“I’ve taken up piano again. It helps in that you don’t always need to let your mind wander, ya know? Sometimes I immerse myself in a –– oh, I don’t know –– some Chopin sonata, and all I really have to think about is the progression, the dynamics, the flow. But other times, I can let my hands go across the keys and think. It’s weird. Sometimes I just stare into the hallway adjacent to the piano, and when I played in Aveline’s house, my head just drifted to where the hallway would be. There’s a sort of liberation with some pieces it’s called a rubato. Essentially, the tempo ebbs and flows, going faster at some points and slowing down at others. I just… oh, I’m sorry.”

“For what?”

“I’ve, uh, gone on for too lo

“Nonsense.” Hazel eyes become rust again. We’ve mastered the art of awkward eye contact, Ezra muses.

Awkward eye contact when they first saw each other in the coffee shop. Awkward eye contact when they first met outside the inferno, the blaze that took down the hotel single handedly. Awkward eye contact when neither of them knew how to proceed, which door to knock on first with the scent of old house lingering in the air. Awkward side eye when listening to something they realized too late they shouldn’t have, awkward eye contact when the woman who was in front of them had a breakdown, calling for someone neither of them knew but recognized from a headstone. Awkward eye contact that led to so many things –– gentle, bright laughter to stinging tears brimming in bloodshot eyes. Damp sweaty hands entwining, sprinting away from something unknown but emitting waves of terror.


Ezra tried to talk, but there was something stuck in his throat. Something made of angst, something birthed from trauma, something that he felt when he woke up from the nightmares and something that has shaped who he was, something that made him stand out from the person he once was.

Sanjay let his hand settle over Ezra’s. Hazel eyes met amber eyes. Eyes the color of rust, the color of dried blood, eyes that glistened with tears, eyes that had seen the unspeakable met eyes of a mix of colors, of muted green and caramel, eyes that crinkled at the sides when he smiled and eyes that couldn’t process certain stimuli but were forced to eventually.

Ezra cleared his throat. He dropped his gaze from his old friend, someone who could’ve been more than a friend, but too much had settled between them. They hadn’t spoken, and while they both regretted the radio silence, it was most likely for the best. They had too much emotion, too much raw unfiltered grief and a single day that scarred their minds forever. They had nightmare fuel to keep them in the terrors of the atmosphere, but slowly, slowly, they began to fall back down. And by now, they were halfway down to a comforting, familiar Earth.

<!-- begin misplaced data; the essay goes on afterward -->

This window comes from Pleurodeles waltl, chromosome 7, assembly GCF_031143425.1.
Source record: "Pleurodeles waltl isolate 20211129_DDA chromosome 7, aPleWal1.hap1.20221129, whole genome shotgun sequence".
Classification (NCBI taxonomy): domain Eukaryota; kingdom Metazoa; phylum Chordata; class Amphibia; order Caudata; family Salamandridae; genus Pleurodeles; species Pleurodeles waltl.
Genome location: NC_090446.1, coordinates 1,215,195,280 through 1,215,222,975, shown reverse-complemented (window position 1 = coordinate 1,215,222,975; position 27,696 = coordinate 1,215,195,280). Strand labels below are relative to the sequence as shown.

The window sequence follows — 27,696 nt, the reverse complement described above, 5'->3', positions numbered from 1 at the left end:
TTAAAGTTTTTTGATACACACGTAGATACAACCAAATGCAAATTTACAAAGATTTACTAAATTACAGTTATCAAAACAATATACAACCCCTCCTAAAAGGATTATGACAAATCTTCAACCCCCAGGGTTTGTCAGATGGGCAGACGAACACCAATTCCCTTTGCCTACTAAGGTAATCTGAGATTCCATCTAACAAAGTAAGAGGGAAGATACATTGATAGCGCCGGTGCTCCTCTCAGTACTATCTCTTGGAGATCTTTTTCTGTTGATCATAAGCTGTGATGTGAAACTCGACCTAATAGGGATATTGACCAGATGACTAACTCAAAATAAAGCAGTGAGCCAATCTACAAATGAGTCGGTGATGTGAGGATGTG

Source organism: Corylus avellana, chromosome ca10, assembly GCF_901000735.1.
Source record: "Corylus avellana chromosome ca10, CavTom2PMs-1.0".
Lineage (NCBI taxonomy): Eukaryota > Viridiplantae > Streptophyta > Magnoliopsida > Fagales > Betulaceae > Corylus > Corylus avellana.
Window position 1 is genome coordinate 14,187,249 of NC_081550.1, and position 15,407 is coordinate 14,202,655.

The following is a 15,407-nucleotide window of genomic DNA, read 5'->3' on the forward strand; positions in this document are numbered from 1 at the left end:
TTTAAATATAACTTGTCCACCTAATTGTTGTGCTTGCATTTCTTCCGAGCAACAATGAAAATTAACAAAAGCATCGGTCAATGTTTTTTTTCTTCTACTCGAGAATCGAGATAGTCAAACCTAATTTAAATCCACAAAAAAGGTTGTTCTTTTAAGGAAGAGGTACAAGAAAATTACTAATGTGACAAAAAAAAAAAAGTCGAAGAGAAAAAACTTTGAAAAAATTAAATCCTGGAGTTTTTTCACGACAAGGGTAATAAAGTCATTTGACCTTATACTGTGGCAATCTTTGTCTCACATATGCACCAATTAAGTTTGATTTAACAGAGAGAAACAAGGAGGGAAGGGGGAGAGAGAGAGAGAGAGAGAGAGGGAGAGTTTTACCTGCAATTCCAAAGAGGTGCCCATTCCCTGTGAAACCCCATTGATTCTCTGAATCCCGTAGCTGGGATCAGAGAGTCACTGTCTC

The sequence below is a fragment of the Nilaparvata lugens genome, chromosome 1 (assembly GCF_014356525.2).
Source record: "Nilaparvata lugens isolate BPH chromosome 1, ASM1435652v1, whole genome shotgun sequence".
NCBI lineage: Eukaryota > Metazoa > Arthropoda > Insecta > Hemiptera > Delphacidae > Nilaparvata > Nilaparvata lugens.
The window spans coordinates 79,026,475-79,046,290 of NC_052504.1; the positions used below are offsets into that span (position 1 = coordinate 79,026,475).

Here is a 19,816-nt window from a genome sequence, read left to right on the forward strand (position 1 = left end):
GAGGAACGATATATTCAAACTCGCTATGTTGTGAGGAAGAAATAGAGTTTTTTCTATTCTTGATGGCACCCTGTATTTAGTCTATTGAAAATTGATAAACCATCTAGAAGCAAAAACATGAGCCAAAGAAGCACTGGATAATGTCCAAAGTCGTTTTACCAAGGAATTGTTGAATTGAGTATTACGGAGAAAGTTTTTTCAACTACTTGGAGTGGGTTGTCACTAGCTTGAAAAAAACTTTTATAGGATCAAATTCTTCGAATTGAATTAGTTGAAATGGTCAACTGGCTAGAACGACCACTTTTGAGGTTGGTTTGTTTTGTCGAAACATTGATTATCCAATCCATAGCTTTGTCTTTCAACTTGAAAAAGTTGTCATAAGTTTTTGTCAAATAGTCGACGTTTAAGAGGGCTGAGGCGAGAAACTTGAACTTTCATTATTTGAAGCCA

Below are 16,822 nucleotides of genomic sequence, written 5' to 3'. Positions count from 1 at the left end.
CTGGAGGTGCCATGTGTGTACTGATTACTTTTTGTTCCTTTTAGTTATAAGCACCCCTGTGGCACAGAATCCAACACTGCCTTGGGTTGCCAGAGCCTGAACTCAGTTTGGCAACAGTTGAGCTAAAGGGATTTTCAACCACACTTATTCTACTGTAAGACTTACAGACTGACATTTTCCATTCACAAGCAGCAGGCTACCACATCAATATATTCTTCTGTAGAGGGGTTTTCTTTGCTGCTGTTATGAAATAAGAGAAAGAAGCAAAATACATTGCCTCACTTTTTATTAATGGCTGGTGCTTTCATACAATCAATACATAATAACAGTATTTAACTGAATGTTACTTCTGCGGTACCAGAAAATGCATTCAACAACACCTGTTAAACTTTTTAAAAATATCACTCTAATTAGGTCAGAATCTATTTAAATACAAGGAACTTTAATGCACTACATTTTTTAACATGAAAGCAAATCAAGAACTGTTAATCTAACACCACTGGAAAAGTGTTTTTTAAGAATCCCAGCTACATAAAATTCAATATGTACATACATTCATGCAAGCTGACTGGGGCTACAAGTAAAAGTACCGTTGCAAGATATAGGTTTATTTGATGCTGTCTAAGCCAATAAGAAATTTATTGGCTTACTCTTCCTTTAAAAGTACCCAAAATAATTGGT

They hadn’t spoken since the unspeakable happened, yet there they were again.


A month before I moved, someone I used to like told me that I was blocking the world out. He said that at this point the world could end and I’d be so manic with the need to block it out that I wouldn’t even register it. He said that he was worried about me and that I shouldn’t go away on my own because he didn’t know how far my obsession with pretending that it’s all okay would go.

But that doesn’t really matter anyway.

Right now, I’d say I’m going through the best period of my life. What I’d have to say I’m happiest about is that things aren’t how they used to be anymore. The place I am in my life right now… it’s like utopia. Both metaphorically and literally, that is. Everything’s been going uphill for almost a year now. I moved a few months ago, from the cramped city where I’d been raised to a town I’d never heard of, a few hours’ drive over. I’d say that helped a lot. Maybe I needed a change of scenery.

But what really changed my mood was not letting things get to me anymore. I guess I’d just had enough, and that’s what my friends told me to do, at first. And that really made everything so much better. After about a month I’d done it so much that it became automatic. People started saying that I was blocking too much out, but I didn’t let that bother me. I stopped talking to people who were bringing me down. I realized there were a lot of things that I hadn’t noticed were making me feel worse – there’s a lot I don’t do anymore. But I’ll be alright. I’m doing it for my own good, after all.